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Nicholas Albert

Doctor of Philosophy, (Plant Molecular Biology)
Study Completed: 2010
College of Sciences


Thesis Title
Two novel MYB transcriptional activators regulate floral and vegetative anthocyanin pigmentation patterns in petuna

Mr Albert investigated the genetic mechanisms controlling complex floral and vegetative pigmentation patterns in Petunia. He discovered two new MYB transcription factors that control the timing and spatial location of anthocyanin pigment production in flowers and leaves, giving rise to specific colour patterns. He showed that complex pigmentation patterns are formed by tightly controlling the expression of genes required to synthesise anthocyanin pigments and involves proteins that both activate genes and repress them from being expressed. The interactions between distinct classes of transcription factors form an intricate network and hierarchy, allowing fine control of gene expression and strict control of pigment production. These findings will aid in the development of ornamental plants with new pigmentation patterns and also this research serves as a model for how plants control the expression of genes to produce health-promoting plant compounds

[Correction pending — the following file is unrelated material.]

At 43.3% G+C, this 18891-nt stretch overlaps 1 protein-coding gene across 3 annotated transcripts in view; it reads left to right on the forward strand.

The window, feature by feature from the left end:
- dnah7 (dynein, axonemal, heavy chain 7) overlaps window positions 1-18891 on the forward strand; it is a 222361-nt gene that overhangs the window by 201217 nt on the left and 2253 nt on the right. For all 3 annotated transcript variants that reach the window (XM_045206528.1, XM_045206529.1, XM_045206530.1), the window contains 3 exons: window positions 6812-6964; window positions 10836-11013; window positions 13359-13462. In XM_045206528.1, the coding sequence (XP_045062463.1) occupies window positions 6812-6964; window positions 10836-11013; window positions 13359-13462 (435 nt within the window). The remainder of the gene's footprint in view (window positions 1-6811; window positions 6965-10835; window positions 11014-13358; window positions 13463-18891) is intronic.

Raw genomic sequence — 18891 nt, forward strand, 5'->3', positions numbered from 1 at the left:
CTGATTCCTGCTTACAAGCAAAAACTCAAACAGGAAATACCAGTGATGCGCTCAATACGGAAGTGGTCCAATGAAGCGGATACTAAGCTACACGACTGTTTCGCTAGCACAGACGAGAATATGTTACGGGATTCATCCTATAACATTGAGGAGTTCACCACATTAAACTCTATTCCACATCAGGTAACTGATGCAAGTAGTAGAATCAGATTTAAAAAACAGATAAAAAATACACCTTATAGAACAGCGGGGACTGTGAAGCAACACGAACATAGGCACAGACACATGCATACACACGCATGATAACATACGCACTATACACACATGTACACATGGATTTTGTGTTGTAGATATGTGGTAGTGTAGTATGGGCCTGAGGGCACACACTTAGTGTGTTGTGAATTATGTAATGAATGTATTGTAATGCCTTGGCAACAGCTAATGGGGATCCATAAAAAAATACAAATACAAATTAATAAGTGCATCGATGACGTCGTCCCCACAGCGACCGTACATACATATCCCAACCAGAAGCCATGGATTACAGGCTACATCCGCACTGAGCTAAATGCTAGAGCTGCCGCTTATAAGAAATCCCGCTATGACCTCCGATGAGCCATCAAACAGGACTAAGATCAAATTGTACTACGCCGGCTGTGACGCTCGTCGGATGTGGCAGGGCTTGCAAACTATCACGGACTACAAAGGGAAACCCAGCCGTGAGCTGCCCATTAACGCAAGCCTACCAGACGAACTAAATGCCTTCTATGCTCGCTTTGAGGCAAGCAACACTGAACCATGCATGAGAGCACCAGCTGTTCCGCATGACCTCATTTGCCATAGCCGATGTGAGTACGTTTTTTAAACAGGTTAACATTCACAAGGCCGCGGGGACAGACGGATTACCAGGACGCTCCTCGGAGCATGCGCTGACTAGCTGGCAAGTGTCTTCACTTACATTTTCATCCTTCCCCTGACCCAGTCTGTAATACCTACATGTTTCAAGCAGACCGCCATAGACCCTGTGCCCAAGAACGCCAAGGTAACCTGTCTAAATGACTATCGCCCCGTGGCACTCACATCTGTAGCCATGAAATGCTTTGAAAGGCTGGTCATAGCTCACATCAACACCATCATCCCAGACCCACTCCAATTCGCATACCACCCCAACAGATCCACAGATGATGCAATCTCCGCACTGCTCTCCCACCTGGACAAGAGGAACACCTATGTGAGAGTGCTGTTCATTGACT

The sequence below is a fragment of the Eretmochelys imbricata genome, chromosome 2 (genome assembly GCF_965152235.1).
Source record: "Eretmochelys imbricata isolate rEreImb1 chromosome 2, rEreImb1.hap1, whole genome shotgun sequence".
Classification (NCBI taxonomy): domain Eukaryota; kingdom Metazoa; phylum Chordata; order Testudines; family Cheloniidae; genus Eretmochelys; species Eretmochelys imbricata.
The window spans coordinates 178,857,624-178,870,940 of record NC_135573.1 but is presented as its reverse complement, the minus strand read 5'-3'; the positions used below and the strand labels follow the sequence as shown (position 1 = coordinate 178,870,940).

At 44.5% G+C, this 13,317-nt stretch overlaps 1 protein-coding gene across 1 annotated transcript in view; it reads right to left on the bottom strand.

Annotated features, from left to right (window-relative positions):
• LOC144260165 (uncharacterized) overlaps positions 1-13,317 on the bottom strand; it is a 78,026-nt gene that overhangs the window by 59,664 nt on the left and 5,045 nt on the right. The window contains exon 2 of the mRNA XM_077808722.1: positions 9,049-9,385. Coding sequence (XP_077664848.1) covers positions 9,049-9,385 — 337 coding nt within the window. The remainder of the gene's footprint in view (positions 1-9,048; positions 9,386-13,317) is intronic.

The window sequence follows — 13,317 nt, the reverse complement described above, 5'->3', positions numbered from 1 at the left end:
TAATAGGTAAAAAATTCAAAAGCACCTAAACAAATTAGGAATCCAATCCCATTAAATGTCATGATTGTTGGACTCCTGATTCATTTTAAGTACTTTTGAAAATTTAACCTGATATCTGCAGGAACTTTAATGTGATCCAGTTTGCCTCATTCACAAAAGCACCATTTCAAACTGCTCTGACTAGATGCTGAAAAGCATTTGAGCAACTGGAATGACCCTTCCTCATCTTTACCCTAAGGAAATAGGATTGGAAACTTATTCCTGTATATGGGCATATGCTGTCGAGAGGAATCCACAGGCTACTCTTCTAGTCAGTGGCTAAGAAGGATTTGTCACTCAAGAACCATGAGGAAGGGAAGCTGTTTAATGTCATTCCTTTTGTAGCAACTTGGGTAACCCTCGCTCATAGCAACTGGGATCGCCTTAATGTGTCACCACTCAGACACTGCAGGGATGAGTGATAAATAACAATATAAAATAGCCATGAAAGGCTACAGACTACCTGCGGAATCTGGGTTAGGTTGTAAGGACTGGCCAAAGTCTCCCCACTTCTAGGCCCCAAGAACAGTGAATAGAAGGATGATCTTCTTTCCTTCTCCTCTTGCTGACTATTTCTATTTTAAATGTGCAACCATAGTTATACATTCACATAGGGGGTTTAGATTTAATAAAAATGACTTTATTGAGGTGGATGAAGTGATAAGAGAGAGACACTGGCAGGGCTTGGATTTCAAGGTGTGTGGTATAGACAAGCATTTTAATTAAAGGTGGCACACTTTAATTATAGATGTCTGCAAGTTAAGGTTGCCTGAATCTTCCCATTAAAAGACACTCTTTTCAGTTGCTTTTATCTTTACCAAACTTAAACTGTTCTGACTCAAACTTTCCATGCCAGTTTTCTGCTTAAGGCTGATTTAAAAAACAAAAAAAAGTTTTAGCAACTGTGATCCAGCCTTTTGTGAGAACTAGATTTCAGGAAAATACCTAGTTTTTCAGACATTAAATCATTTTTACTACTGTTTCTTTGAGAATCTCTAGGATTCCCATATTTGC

Professor Michael McManus
Professor Paula Jameson
Professor Duncan Lewis
Dr Kathy Schwinn

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